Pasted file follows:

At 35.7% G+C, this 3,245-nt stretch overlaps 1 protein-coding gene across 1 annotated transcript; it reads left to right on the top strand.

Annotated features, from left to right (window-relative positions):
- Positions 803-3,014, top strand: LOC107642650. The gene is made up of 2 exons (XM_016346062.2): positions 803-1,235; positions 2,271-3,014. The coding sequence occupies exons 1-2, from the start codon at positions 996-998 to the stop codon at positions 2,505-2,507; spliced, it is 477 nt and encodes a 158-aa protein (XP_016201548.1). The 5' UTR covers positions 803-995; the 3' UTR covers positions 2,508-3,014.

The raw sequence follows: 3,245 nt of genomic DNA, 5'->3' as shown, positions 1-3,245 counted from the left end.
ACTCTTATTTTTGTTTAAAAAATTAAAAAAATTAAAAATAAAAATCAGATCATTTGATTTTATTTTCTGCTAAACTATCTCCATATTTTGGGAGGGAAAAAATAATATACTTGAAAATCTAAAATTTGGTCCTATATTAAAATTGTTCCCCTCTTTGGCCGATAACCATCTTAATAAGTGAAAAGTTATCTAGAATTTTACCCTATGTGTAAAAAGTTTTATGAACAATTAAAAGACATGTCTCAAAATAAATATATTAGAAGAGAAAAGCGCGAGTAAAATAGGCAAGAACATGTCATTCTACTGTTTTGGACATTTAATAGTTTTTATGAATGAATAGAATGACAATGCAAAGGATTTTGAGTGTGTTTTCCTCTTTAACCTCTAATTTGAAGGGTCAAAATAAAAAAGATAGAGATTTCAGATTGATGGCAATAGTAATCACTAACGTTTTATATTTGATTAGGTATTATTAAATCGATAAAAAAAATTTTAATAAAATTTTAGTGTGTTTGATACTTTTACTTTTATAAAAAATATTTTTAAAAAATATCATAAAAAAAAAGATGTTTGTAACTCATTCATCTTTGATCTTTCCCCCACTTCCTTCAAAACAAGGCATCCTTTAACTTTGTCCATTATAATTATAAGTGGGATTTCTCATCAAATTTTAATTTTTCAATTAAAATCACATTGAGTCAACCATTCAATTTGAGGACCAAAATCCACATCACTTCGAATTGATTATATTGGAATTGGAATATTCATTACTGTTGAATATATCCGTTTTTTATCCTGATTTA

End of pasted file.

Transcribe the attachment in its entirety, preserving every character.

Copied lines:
At 35.7% G+C, this 3,245-nt stretch overlaps 1 protein-coding gene across 1 annotated transcript; it reads left to right on the top strand.

Annotated features, from left to right (window-relative positions):
- Positions 803-3,014, top strand: LOC107642650. The gene is made up of 2 exons (XM_016346062.2): positions 803-1,235; positions 2,271-3,014. The coding sequence occupies exons 1-2, from the start codon at positions 996-998 to the stop codon at positions 2,505-2,507; spliced, it is 477 nt and encodes a 158-aa protein (XP_016201548.1). The 5' UTR covers positions 803-995; the 3' UTR covers positions 2,508-3,014.

The raw sequence follows: 3,245 nt of genomic DNA, 5'->3' as shown, positions 1-3,245 counted from the left end.
ACTCTTATTTTTGTTTAAAAAATTAAAAAAATTAAAAATAAAAATCAGATCATTTGATTTTATTTTCTGCTAAACTATCTCCATATTTTGGGAGGGAAAAAATAATATACTTGAAAATCTAAAATTTGGTCCTATATTAAAATTGTTCCCCTCTTTGGCCGATAACCATCTTAATAAGTGAAAAGTTATCTAGAATTTTACCCTATGTGTAAAAAGTTTTATGAACAATTAAAAGACATGTCTCAAAATAAATATATTAGAAGAGAAAAGCGCGAGTAAAATAGGCAAGAACATGTCATTCTACTGTTTTGGACATTTAATAGTTTTTATGAATGAATAGAATGACAATGCAAAGGATTTTGAGTGTGTTTTCCTCTTTAACCTCTAATTTGAAGGGTCAAAATAAAAAAGATAGAGATTTCAGATTGATGGCAATAGTAATCACTAACGTTTTATATTTGATTAGGTATTATTAAATCGATAAAAAAAATTTTAATAAAATTTTAGTGTGTTTGATACTTTTACTTTTATAAAAAATATTTTTAAAAAATATCATAAAAAAAAAGATGTTTGTAACTCATTCATCTTTGATCTTTCCCCCACTTCCTTCAAAACAAGGCATCCTTTAACTTTGTCCATTATAATTATAAGTGGGATTTCTCATCAAATTTTAATTTTTCAATTAAAATCACATTGAGTCAACCATTCAATTTGAGGACCAAAATCCACATCACTTCGAATTGATTATATTGGAATTGGAATATTCATTACTGTTGAATATATCCGTTTTTTATCCTGATTTA